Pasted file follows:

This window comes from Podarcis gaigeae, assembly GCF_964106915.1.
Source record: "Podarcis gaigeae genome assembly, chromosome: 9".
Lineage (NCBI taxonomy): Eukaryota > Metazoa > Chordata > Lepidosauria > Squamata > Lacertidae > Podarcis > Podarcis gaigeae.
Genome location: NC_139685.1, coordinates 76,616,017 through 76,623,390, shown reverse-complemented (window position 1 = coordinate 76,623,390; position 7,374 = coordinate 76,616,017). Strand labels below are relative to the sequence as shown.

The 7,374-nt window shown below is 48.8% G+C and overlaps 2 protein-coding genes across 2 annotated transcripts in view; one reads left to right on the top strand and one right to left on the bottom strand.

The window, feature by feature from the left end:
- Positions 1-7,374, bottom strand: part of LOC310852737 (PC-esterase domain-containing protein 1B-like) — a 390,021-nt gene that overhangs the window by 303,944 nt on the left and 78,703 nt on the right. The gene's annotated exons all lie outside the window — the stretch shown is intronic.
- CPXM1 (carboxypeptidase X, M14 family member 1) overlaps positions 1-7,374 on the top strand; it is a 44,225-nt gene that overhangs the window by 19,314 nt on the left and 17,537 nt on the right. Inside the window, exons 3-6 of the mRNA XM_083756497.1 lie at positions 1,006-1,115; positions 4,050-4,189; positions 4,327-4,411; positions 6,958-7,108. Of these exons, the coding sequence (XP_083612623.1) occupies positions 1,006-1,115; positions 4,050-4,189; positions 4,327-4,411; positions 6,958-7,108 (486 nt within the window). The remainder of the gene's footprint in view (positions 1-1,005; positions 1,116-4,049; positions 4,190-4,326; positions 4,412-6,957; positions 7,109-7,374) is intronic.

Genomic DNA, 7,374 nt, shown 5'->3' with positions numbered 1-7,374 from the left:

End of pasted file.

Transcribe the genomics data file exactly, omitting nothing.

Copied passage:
This window comes from Podarcis gaigeae, assembly GCF_964106915.1.
Source record: "Podarcis gaigeae genome assembly, chromosome: 9".
Lineage (NCBI taxonomy): Eukaryota > Metazoa > Chordata > Lepidosauria > Squamata > Lacertidae > Podarcis > Podarcis gaigeae.
Genome location: NC_139685.1, coordinates 76,616,017 through 76,623,390, shown reverse-complemented (window position 1 = coordinate 76,623,390; position 7,374 = coordinate 76,616,017). Strand labels below are relative to the sequence as shown.

The 7,374-nt window shown below is 48.8% G+C and overlaps 2 protein-coding genes across 2 annotated transcripts in view; one reads left to right on the top strand and one right to left on the bottom strand.

The window, feature by feature from the left end:
- Positions 1-7,374, bottom strand: part of LOC310852737 (PC-esterase domain-containing protein 1B-like) — a 390,021-nt gene that overhangs the window by 303,944 nt on the left and 78,703 nt on the right. The gene's annotated exons all lie outside the window — the stretch shown is intronic.
- CPXM1 (carboxypeptidase X, M14 family member 1) overlaps positions 1-7,374 on the top strand; it is a 44,225-nt gene that overhangs the window by 19,314 nt on the left and 17,537 nt on the right. Inside the window, exons 3-6 of the mRNA XM_083756497.1 lie at positions 1,006-1,115; positions 4,050-4,189; positions 4,327-4,411; positions 6,958-7,108. Of these exons, the coding sequence (XP_083612623.1) occupies positions 1,006-1,115; positions 4,050-4,189; positions 4,327-4,411; positions 6,958-7,108 (486 nt within the window). The remainder of the gene's footprint in view (positions 1-1,005; positions 1,116-4,049; positions 4,190-4,326; positions 4,412-6,957; positions 7,109-7,374) is intronic.

Genomic DNA, 7,374 nt, shown 5'->3' with positions numbered 1-7,374 from the left: